National Resource Center for Child Welfare Data & Technology A Service of the Children's Bureau & Member of the T/TA Network

« Back to Previous Page

Market segmentation and GIS allow child welfare agencies to better understand and visualize the spatial distribution of consumer driven data in maps.  This is accomplished by utilizing geospatial methods within a GIS and established marketing techniques.  Market segmentation to determine the characteristics of a community can be a powerful tool for agencies to use when recruiting foster parents since it has been shown that prospective foster and adoptive parents within a community are likely to share values, characteristics, and interests.

“Everything is related to everything else, but near things are more related than distant things.”

-Tobler’s First Law of Geography

Market Segmentation

Market segmentation is used to accurately predict the needs of “customers,” or in the case of child welfare, adoptive or foster parents, to improve our understanding of the community and where prospective adoptive or foster parents reside.

Combining geospatial methods with conventional marketing techniques enables the users to visualize the spatial distribution of data within maps as well as statistical graphs and diagrams. This provides the user a tool to identify people living within the same geographic area who will often share similar characteristics and tendencies, i.e., “birds of a feather flock together.”

Variables Used in Market Segmentation:

  • Demographics – Age, gender, education, income, and home ownership
  • Geography – State, county, city, and zip
  • Psychographics – Lifestyle, attitude, beliefs, personality, and buying motives
  • Brand Loyalty

GIS and Market Segmentation

By examining the marketing data in a GIS, a mapping software program, it creates a new understanding of the demographics and psychographics that allow the user to examine the geographic limitations of an area. Segmenting markets based on geographical boundaries can lead to more specialized and focused marketing approaches that will allow the similarities in demographic and psychographic characteristics of residents to be shown.

Questions that market segmentation can answer are:

  • Who are the target audiences?

  • What are they like?

  • Where are they?

  • How can they be reached?

The maps that are developed with consumer driven marketing data show the geographic location and the population density where potential foster or adoptive parents are located based on similar buying and consumption patterns. This information can then be used to identify the locations of businesses or organizations that are located within a geographic proximity to where the potential foster or adoptive parents reside and likely to shop. Once these businesses are identified, the child welfare agencies can perform outreach and marketing to help with recruitment efforts.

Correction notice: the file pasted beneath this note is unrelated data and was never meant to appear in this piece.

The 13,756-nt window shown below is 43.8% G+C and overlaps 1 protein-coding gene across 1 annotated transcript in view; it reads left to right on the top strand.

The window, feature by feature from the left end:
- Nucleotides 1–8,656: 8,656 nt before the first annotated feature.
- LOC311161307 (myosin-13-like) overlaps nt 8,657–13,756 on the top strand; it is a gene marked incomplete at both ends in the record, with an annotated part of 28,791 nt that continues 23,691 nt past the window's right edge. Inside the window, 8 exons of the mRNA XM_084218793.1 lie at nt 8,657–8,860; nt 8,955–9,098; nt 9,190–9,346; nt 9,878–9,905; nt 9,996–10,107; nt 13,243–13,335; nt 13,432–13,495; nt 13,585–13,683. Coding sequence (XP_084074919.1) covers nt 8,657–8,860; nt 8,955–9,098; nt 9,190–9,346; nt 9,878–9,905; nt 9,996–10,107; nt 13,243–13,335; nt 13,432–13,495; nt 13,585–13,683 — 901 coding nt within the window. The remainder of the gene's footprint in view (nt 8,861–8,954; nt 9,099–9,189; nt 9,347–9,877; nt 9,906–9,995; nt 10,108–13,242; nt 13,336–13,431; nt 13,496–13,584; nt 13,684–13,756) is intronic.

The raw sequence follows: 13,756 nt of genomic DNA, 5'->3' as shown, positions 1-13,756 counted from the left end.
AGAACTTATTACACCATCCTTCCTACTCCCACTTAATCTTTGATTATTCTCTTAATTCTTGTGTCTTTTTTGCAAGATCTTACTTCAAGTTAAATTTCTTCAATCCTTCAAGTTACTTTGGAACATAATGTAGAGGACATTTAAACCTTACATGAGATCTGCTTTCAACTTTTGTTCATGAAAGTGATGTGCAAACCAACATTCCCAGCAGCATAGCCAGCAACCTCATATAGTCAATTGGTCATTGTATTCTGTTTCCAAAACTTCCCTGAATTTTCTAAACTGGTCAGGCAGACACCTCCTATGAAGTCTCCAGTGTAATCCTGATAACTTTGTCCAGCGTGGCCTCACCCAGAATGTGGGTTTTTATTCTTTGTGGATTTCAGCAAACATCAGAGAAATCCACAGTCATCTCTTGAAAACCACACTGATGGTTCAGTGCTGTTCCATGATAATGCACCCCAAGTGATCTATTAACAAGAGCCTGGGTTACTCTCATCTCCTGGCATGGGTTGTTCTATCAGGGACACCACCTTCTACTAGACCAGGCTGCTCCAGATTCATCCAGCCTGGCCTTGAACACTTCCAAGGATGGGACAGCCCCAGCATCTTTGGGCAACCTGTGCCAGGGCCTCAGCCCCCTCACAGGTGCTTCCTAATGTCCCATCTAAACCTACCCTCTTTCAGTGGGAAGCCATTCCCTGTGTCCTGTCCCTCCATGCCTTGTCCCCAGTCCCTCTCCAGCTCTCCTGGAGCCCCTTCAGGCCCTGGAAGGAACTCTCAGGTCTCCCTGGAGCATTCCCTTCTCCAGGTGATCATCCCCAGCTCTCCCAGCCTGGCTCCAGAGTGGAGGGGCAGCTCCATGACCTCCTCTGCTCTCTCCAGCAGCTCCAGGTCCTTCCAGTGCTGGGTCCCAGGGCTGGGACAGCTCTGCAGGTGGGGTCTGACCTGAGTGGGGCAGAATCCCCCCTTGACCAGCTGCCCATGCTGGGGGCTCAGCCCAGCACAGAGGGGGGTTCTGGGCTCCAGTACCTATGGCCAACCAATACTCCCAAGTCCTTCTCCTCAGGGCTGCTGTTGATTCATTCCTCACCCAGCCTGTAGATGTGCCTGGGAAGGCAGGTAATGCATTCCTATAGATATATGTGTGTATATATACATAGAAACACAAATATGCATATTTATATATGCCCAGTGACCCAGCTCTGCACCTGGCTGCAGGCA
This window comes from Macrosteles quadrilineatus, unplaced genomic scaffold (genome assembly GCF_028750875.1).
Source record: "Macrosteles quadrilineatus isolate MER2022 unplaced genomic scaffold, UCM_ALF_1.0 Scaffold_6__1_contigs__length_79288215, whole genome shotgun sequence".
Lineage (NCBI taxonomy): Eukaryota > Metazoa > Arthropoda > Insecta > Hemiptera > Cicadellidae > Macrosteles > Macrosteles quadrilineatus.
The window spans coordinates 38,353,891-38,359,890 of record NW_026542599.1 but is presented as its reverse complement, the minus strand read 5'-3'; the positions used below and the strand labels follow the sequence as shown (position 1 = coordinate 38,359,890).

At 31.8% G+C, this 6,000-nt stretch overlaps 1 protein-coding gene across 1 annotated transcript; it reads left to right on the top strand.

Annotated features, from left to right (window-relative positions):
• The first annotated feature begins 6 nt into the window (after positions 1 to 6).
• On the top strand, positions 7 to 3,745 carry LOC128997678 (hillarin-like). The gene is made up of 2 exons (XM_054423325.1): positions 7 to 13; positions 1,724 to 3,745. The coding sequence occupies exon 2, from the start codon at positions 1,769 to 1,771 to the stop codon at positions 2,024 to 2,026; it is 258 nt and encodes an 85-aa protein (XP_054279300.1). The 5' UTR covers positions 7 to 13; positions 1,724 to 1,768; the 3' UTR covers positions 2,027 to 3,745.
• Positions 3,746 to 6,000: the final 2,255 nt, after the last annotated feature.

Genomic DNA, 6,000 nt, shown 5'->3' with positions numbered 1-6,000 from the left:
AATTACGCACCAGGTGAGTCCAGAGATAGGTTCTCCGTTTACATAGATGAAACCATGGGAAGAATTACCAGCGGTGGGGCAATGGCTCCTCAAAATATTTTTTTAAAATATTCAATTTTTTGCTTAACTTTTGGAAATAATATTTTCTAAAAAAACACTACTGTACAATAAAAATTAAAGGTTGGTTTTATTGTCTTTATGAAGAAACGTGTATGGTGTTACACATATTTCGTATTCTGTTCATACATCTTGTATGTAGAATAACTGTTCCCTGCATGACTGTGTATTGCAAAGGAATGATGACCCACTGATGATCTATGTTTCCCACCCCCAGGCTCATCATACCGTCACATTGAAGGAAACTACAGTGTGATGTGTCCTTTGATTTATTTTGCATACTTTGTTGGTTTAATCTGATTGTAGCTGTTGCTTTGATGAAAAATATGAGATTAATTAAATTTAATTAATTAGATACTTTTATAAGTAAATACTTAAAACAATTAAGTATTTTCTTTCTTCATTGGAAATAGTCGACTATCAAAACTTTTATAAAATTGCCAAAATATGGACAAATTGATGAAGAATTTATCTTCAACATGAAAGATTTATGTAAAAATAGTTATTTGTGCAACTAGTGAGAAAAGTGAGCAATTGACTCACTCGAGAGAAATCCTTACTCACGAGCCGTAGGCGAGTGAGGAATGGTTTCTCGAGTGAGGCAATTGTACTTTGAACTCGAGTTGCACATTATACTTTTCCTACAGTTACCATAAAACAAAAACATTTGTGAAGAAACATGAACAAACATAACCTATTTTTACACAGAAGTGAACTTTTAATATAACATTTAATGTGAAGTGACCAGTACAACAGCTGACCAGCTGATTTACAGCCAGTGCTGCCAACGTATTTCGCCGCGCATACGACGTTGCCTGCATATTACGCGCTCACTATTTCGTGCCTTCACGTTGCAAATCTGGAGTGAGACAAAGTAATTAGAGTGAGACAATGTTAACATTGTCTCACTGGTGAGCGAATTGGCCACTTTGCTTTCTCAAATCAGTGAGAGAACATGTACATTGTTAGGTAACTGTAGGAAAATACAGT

Along with understanding where prospective foster and adoptive parents could be located, it is important to have accurate information about the address where the child was removed, in order to foster connections and promote educational stability. Child welfare agencies can focus recruitment efforts in areas in geographic proximity to the child’s location of origin so that the child can remain in their own school and maintain relationships with family and friends.

Market segmentation techniques and GIS can be cost effective tools for a more efficient use of agency and family time and resources.  It will also determine more viable family and placement resources.

Technical Assistance

This document is part of the Tips, Tools, & Trends series provided by the National Resource Center for Child Welfare Data and Technology (NRC-CWDT) developed in partnership with the National Resource Center for Diligent Recruitment at AdoptUSKids (NRCDR). Readers may obtain technical assistance from this Children’s Bureau’s Resource Centers by emailing or More information can be found on and If you wish to request onsite technical assistance from the NRC-CWDT or NRCDR, contact your ACF Regional Office.

Click below to download the article in PDF.